Mark Simpson looks at the murals that have transformed the wall
Work to transform a peace wall that divides west Belfast is to be unveiled later on Wednesday.
The art works, which cover 180ft of the peace line in Cupar Way, are part of the Greater Shankill Partnership's 'If Walls Could Talk' project.
"The objective is to take a scar on the landscape and turn it into an outdoor gallery of world-class art pieces," said project co-ordinator Roz Small.
The art chronicles the Shankill's culture and unionist history.
Teams of artists worked over a number of months painting the murals on the loyalist Shankill Road side of the division.
They worked with a wide range of local people, from children to pensioners, to produce the works which depict scenes from Northern Ireland's troubled past.
Images painted on the wall include images of traditional brick houses, community life and figures from history, including Lord Carson, who led resistance to Irish Home Rule, and the original Ulster Volunteer Force (UVF).
Testimonials to those who died at the Somme during World War I and pictures of Orangemen are also shown as well as scenes from Baghdad's conflict-blighted Sadr City and Haifa in Israel.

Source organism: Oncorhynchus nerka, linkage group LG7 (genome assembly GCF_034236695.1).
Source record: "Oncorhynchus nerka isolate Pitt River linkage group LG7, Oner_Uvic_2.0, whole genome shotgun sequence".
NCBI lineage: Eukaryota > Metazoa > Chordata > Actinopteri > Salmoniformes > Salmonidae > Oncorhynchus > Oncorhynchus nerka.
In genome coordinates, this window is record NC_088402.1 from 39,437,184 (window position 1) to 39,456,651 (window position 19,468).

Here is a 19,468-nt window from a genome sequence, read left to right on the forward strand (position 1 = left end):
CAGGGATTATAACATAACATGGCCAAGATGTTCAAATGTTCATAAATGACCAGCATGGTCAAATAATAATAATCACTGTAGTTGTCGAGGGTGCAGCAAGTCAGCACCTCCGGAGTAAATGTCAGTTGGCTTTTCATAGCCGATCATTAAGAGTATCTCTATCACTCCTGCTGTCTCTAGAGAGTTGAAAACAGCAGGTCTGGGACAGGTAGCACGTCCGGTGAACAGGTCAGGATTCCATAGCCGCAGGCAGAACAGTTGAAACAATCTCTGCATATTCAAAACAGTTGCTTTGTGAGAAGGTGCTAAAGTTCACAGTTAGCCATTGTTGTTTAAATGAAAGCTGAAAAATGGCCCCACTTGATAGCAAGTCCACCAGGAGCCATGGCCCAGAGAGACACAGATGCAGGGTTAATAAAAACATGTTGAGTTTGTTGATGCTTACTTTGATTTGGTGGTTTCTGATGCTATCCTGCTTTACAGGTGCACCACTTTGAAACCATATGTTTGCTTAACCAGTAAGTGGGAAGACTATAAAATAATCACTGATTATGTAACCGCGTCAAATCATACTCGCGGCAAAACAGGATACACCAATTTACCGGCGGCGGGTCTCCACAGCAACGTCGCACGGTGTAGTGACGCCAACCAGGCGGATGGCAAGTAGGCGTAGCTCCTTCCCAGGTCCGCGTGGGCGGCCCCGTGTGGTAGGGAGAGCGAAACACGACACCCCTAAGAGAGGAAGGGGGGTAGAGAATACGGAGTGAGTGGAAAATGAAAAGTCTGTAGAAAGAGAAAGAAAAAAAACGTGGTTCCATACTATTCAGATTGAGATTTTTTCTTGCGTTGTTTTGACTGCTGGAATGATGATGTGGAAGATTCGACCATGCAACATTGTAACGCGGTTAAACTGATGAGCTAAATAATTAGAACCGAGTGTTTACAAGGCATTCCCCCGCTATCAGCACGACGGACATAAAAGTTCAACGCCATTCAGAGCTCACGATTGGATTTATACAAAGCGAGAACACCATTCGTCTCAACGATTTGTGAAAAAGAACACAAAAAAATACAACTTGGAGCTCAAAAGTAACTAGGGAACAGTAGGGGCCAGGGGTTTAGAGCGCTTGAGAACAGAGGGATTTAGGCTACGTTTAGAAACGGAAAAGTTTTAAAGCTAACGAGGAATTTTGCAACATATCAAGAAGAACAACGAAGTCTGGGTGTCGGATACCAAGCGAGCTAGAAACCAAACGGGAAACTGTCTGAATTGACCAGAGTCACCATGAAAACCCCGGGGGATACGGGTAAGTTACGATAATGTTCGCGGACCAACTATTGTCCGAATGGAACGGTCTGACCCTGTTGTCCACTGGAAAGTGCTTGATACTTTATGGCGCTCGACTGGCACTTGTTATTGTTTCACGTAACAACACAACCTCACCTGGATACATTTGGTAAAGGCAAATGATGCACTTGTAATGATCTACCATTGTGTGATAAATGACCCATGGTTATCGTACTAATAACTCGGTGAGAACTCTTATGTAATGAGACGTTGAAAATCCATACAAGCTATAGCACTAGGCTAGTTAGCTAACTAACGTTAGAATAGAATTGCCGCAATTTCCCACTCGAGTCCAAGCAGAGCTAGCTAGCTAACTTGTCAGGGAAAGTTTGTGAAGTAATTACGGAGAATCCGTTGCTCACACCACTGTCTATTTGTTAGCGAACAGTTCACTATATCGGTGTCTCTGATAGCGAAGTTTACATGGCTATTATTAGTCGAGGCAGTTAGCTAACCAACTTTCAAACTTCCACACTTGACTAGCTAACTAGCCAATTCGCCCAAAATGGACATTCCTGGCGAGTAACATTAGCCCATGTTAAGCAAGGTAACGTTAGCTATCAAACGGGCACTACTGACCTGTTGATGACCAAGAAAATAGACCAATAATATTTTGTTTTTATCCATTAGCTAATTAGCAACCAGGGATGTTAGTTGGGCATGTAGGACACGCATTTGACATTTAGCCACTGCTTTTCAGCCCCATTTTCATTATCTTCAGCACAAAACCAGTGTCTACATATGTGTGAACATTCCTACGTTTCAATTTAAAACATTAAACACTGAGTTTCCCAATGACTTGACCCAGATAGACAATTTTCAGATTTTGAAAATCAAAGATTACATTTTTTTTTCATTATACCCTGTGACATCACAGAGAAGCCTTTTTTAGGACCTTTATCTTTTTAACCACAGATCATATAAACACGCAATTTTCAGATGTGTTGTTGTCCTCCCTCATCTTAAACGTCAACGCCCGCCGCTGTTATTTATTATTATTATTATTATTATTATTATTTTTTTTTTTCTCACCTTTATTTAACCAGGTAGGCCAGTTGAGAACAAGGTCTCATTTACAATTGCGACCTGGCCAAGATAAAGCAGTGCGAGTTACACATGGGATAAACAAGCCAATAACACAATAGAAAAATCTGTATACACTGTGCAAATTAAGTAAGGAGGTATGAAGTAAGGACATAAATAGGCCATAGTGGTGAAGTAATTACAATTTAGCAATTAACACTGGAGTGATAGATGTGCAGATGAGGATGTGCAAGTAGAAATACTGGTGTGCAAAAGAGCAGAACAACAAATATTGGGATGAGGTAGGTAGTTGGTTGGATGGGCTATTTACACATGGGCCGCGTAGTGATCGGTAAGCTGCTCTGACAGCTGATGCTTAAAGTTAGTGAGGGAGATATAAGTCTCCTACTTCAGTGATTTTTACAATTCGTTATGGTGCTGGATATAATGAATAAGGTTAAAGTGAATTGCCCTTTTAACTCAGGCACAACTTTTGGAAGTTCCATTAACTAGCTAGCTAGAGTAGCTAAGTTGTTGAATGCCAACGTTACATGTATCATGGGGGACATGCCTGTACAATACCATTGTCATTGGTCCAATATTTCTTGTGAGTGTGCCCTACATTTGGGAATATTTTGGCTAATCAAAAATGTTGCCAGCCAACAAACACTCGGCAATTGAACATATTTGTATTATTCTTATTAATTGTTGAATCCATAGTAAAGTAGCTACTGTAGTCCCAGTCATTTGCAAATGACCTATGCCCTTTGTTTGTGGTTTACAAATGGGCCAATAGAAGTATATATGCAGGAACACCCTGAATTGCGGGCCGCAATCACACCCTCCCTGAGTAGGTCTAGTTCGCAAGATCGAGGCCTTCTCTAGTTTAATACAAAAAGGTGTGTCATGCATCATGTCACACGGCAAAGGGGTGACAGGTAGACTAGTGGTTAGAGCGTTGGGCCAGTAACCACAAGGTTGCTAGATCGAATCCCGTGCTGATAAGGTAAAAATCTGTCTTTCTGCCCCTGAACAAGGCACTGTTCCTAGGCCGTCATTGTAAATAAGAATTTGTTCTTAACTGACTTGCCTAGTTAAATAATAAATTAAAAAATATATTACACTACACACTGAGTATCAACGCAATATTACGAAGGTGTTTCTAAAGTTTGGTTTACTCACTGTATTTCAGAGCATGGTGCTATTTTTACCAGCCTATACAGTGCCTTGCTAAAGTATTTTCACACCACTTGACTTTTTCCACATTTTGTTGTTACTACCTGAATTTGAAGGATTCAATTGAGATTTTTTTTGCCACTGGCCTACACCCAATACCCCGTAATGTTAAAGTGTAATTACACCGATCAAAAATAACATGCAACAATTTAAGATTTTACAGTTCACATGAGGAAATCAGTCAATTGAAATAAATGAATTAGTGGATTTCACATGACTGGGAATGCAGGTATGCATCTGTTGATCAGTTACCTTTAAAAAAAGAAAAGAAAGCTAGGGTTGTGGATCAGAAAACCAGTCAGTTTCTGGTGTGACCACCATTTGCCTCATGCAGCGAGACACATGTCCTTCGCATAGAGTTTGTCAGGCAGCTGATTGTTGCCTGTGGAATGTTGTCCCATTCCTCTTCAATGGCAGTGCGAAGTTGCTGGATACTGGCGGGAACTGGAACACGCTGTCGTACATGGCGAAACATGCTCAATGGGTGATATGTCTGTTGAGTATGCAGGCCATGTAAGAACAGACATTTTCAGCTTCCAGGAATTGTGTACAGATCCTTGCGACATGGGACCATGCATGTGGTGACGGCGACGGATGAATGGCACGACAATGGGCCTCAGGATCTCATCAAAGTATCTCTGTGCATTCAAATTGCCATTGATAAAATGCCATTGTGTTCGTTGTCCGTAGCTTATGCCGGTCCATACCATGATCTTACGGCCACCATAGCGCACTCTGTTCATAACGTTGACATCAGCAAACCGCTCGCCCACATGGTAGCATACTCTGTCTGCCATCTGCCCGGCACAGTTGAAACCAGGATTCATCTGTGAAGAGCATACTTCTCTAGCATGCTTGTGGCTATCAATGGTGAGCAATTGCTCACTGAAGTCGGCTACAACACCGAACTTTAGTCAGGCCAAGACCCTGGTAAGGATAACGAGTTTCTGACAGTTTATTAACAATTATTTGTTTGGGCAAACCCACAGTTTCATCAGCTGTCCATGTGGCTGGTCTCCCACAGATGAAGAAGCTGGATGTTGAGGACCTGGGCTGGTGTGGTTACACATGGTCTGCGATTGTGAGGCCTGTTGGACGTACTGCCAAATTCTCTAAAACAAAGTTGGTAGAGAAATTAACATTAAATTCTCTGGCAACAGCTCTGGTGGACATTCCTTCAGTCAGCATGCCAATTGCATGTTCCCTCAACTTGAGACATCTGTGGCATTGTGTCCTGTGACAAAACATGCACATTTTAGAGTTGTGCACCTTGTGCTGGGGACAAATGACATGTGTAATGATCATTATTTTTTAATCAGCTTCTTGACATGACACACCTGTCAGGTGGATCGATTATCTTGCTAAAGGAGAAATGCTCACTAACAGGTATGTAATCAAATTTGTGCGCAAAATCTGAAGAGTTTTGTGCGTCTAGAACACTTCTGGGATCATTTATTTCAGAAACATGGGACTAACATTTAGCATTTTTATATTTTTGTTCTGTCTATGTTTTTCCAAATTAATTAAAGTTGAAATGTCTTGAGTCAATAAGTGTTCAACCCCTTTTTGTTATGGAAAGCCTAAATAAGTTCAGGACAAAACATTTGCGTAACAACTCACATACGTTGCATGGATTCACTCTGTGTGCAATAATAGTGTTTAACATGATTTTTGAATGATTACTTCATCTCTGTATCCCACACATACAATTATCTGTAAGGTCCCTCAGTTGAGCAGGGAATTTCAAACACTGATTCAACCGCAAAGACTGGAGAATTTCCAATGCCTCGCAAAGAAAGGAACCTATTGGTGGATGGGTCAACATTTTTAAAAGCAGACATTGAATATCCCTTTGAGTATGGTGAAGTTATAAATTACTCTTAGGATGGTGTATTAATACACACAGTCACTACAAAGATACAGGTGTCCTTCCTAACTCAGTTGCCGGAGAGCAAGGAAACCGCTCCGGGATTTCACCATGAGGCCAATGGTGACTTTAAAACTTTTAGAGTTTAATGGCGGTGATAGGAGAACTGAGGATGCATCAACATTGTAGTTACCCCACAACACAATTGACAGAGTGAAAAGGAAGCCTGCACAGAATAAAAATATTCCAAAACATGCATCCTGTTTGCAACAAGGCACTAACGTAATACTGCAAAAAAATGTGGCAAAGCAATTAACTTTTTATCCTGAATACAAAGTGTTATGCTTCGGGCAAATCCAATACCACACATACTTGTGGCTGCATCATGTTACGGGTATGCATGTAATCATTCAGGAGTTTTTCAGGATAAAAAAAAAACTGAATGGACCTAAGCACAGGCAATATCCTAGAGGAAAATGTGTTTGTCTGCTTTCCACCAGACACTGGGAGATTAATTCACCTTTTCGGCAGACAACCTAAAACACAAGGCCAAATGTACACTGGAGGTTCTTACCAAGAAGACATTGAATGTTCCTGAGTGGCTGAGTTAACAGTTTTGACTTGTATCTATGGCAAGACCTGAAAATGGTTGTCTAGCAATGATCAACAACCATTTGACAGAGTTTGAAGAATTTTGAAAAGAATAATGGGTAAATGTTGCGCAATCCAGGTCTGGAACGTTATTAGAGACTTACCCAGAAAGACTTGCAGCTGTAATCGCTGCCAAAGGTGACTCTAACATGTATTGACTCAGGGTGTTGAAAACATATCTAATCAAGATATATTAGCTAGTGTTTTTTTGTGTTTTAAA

Ms Small said she hoped this would be the first stage of a programme to transform the entire wall, which is visited by hundreds of thousands of visitors every year.
It is hoped to transform the entire peace wall
"This is about giving the Shankill people the opportunity to tell the history to the world if they want to listen to it," she said.
"It is about taking what has been quite a negative energy and transforming that into a positive expression of the Shankill people and community and history."
"The future vision of this (project) would be to chronicle incidents and event through the period of the Shankill history," Ms Small added.
More than 40 so-called peace walls have been erected in sectarian flashpoint areas in Belfast, Londonderry and other parts of Northern Ireland.
The Shankill Road is one of the most deprived parts of Northern Ireland, with diminished education and job prospects.
Its boundary with the nationalist Falls Road was the scene of regular violence during the 30-year conflict in Northern Ireland.
This page is best viewed in an up-to-date web browser with style sheets (CSS) enabled. While you will be able to view the content of this page in your current browser, you will not be able to get the full visual experience. Please consider upgrading your browser software or enabling style sheets (CSS) if you are able to do so.